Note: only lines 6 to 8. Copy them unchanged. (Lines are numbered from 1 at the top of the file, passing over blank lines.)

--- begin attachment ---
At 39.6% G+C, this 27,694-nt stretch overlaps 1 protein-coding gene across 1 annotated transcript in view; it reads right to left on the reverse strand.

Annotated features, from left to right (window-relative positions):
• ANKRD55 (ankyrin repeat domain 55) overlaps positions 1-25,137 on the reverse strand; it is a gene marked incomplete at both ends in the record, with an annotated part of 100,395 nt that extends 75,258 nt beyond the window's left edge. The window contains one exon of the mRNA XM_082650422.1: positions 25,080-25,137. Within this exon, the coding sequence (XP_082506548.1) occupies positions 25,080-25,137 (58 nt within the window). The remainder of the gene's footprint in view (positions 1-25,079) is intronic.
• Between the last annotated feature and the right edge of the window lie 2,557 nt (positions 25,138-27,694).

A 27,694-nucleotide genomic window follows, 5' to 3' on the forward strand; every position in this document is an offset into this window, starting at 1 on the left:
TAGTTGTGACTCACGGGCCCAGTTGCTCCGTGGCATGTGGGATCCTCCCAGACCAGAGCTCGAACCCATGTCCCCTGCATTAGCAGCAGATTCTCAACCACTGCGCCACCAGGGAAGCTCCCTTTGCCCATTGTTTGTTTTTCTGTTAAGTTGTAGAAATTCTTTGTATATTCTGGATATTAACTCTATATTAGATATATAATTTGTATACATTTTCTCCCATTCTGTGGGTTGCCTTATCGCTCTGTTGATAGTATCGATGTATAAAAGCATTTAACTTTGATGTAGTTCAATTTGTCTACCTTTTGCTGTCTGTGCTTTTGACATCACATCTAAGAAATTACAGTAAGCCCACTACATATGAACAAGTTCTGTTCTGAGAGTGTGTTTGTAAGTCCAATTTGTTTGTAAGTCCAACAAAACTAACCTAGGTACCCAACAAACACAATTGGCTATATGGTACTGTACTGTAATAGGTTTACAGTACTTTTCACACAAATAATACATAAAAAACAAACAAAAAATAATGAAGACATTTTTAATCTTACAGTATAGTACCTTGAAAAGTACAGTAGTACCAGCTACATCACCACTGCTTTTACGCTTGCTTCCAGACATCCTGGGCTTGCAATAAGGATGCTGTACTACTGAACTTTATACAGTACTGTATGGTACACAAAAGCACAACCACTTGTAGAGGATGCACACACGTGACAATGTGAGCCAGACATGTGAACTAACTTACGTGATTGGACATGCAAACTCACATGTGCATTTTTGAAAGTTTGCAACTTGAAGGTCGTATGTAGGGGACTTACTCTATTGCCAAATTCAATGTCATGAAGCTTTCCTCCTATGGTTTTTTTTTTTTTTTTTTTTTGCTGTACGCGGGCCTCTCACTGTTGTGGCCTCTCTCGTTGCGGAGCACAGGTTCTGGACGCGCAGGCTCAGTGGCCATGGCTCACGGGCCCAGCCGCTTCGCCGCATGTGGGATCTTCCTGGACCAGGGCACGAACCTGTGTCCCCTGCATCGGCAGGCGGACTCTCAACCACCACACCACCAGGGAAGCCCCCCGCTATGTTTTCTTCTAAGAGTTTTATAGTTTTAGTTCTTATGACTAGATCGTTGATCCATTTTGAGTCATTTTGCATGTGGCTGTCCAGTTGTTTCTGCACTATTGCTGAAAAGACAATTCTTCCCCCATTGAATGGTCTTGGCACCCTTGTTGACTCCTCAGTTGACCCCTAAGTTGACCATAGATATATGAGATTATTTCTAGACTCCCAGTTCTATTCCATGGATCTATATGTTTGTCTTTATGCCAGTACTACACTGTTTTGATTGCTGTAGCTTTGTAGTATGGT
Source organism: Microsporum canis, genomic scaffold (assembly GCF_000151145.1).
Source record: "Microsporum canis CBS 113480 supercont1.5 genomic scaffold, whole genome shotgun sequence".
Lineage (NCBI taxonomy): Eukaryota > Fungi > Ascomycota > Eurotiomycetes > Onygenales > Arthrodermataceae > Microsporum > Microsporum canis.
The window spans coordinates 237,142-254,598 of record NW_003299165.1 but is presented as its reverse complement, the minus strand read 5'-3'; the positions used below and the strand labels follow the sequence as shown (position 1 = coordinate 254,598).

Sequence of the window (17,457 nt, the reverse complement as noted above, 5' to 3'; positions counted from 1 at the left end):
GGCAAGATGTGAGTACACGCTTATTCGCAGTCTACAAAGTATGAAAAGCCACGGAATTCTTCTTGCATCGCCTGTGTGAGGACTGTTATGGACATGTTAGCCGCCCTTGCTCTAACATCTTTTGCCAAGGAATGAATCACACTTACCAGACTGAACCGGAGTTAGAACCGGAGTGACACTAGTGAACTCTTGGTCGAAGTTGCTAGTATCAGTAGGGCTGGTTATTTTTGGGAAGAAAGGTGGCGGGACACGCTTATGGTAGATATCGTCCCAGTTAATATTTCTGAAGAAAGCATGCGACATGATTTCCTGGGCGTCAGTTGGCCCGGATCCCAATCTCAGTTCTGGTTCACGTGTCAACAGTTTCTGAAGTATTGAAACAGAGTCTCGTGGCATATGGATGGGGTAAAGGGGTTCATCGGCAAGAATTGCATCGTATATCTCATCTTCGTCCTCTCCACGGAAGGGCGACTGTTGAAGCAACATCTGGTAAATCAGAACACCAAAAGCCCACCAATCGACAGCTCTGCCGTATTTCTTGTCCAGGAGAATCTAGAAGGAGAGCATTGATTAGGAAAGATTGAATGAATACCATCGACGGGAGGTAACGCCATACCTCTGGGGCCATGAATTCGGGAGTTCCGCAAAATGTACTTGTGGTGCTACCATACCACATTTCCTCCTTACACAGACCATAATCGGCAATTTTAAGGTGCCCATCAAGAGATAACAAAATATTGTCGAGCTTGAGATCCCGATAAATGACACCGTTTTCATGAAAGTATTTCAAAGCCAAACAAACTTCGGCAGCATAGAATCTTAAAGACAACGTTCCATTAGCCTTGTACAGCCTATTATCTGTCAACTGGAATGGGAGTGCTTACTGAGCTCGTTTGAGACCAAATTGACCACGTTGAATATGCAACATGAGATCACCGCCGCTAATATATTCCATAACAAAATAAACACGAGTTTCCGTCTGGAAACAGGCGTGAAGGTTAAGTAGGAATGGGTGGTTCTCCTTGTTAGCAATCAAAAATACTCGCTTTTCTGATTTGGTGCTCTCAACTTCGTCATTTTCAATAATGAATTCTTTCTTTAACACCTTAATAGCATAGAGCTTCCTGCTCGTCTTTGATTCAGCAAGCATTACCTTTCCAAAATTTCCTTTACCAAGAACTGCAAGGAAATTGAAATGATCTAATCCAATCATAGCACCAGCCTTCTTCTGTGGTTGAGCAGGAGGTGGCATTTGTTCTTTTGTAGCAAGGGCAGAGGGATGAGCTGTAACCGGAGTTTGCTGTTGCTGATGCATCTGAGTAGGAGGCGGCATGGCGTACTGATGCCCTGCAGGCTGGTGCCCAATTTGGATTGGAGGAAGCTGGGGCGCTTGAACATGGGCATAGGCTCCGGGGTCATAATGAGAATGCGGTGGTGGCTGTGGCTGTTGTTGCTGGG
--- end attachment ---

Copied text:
TAGTTGTGACTCACGGGCCCAGTTGCTCCGTGGCATGTGGGATCCTCCCAGACCAGAGCTCGAACCCATGTCCCCTGCATTAGCAGCAGATTCTCAACCACTGCGCCACCAGGGAAGCTCCCTTTGCCCATTGTTTGTTTTTCTGTTAAGTTGTAGAAATTCTTTGTATATTCTGGATATTAACTCTATATTAGATATATAATTTGTATACATTTTCTCCCATTCTGTGGGTTGCCTTATCGCTCTGTTGATAGTATCGATGTATAAAAGCATTTAACTTTGATGTAGTTCAATTTGTCTACCTTTTGCTGTCTGTGCTTTTGACATCACATCTAAGAAATTACAGTAAGCCCACTACATATGAACAAGTTCTGTTCTGAGAGTGTGTTTGTAAGTCCAATTTGTTTGTAAGTCCAACAAAACTAACCTAGGTACCCAACAAACACAATTGGCTATATGGTACTGTACTGTAATAGGTTTACAGTACTTTTCACACAAATAATACATAAAAAACAAACAAAAAATAATGAAGACATTTTTAATCTTACAGTATAGTACCTTGAAAAGTACAGTAGTACCAGCTACATCACCACTGCTTTTACGCTTGCTTCCAGACATCCTGGGCTTGCAATAAGGATGCTGTACTACTGAACTTTATACAGTACTGTATGGTACACAAAAGCACAACCACTTGTAGAGGATGCACACACGTGACAATGTGAGCCAGACATGTGAACTAACTTACGTGATTGGACATGCAAACTCACATGTGCATTTTTGAAAGTTTGCAACTTGAAGGTCGTATGTAGGGGACTTACTCTATTGCCAAATTCAATGTCATGAAGCTTTCCTCCTATGGTTTTTTTTTTTTTTTTTTTTTGCTGTACGCGGGCCTCTCACTGTTGTGGCCTCTCTCGTTGCGGAGCACAGGTTCTGGACGCGCAGGCTCAGTGGCCATGGCTCACGGGCCCAGCCGCTTCGCCGCATGTGGGATCTTCCTGGACCAGGGCACGAACCTGTGTCCCCTGCATCGGCAGGCGGACTCTCAACCACCACACCACCAGGGAAGCCCCCCGCTATGTTTTCTTCTAAGAGTTTTATAGTTTTAGTTCTTATGACTAGATCGTTGATCCATTTTGAGTCATTTTGCATGTGGCTGTCCAGTTGTTTCTGCACTATTGCTGAAAAGACAATTCTTCCCCCATTGAATGGTCTTGGCACCCTTGTTGACTCCTCAGTTGACCCCTAAGTTGACCATAGATATATGAGATTATTTCTAGACTCCCAGTTCTATTCCATGGATCTATATGTTTGTCTTTATGCCAGTACTACACTGTTTTGATTGCTGTAGCTTTGTAGTATGGT
Source organism: Microsporum canis, genomic scaffold (assembly GCF_000151145.1).
Source record: "Microsporum canis CBS 113480 supercont1.5 genomic scaffold, whole genome shotgun sequence".